BC-NE--Nebraska News Digest 5 pm, NE
Hello! Here’s a look at how AP’s general news coverage is shaping up in Nebraska. Questions about coverage plans are welcome, and should be directed to the Omaha Bureau at 402-391-0031 or firstname.lastname@example.org. Nebraska News Editor Scott McFetridge can also be reached at 515-243-3281 or email@example.com.
A reminder this information is not for publication or broadcast, and these coverage plans are subject to change. Expected stories may not develop, or late-breaking and more newsworthy events may take precedence. Advisories and digests will keep you up to date. All times are Central.
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AROUND THE STATE:
NEBRASKA CAPITOL FOCUS
LINCOLN, Neb. _ Traffickers who sell women and children for sex in Nebraska could have their phones tapped by law enforcement and face prosecution years or even decades after their crimes under a sweeping new bill set for legislative debate. Lawmakers are expected to vote on a package this week that would make it easier to prosecute human traffickers and provide state services to children who fall victim. By Grant Schulte.
MENTAL HEALTH THERAPISTS-POLICE
(Information in the following story is from: Omaha World-Herald, http://www.omaha.com)
OMAHA, Neb. _ A pilot program that stationed a mental health therapist in an Omaha police precinct will be expanded to every precinct, officials said. The primary goal: Decrease the instances of officers taking into custody people struggling with mental health issues. Officials also hope to connect people to the services they require and reduce the number of times officers must respond to people and their mental health crises.
HASTINGS, Neb. _ A Hastings woman placed for adoption by her mother in war-torn Germany after World War II has overcame astronomical odds to connect with siblings she never knew existed after 66 years. It was the end of a very long search for her late mother, Hildegard (Schoene) Bishop, when Mary Ruge of Hastings first spoke to her sister, Judy Bishop, in Elliot-Lake, Ontario, Canada, by telephone on Aug. 13, 2018. That the conversation was very nearly disconnected before it happened is but one example of how many different puzzle pieces had to come together to make this implausible unification possible. By John Huthmacher, Hastings Tribune. SENT IN ADVANCE: 863 words.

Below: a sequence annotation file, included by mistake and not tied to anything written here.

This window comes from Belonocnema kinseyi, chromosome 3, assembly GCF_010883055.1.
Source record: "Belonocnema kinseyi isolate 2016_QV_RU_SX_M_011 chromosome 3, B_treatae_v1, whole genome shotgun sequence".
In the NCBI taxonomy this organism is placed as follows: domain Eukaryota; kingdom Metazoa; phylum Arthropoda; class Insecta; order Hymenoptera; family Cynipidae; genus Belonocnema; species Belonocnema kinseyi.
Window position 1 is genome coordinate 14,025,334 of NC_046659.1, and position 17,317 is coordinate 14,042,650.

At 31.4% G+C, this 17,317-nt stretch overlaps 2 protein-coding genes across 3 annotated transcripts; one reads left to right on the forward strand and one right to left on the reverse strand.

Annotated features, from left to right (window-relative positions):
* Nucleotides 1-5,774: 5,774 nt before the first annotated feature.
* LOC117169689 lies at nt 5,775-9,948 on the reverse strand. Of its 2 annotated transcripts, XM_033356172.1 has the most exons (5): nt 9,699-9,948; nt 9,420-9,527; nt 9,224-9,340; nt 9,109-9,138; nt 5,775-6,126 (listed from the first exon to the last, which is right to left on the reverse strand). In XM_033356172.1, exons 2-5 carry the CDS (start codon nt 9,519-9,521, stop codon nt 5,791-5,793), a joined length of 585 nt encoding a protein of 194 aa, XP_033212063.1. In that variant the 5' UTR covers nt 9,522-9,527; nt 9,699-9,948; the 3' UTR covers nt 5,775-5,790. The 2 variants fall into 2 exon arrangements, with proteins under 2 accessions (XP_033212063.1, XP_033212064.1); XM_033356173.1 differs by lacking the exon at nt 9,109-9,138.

SCOTTSBLUFF, Neb. _ Westmoor Elementary students arrived to school recently to see principal Bert Wright and assistant principal Lukas Benzel camping in tents on the roof. Ahead of the Nebraska Student-Centered Assessment System (NSCAS) test, Wright came up with the idea that he and Benzel would camp overnight if 90% of the students in third, fourth and fifth grades took 40 minutes on each test. The teachers reported their students met their end of the deal, so the two principals recently climbed a ladder and hoisted up two tents, air mattresses, pillows, chairs and food. They set up their sleeping quarters on the southwest corner of the school’s roof, overlooking the playground. By Lauren Brant, Star-Herald. SENT IN ADVANCE: 677 words.
LINCOLN, Neb. _ When a race car’s throttle became stuck, at least two people were hurt, including one with critical injuries, when the car crashed in the pit area at a Nebraska track over the weekend.
TRIPLE-A POWER SURGE
Balls are flying out of Triple-A ballparks like never before, coinciding with a switch in baseballs to the major league model. The El Paso Chihuahuas have hit 89 home runs in their first 37 games — the most in professional baseball and more than half the 142 they slugged in 139 games last season. The Rochester Red Wings and Lehigh Valley IronPigs combined for 15 homers in a game last month. Overall, 26 of the 30 teams in the Pacific Coast League and International League are on pace to exceed their 2018 totals, most by a wide margin. By Eric Olson.
AP Photos NENH102-0507190938, NENH101-0507191238.
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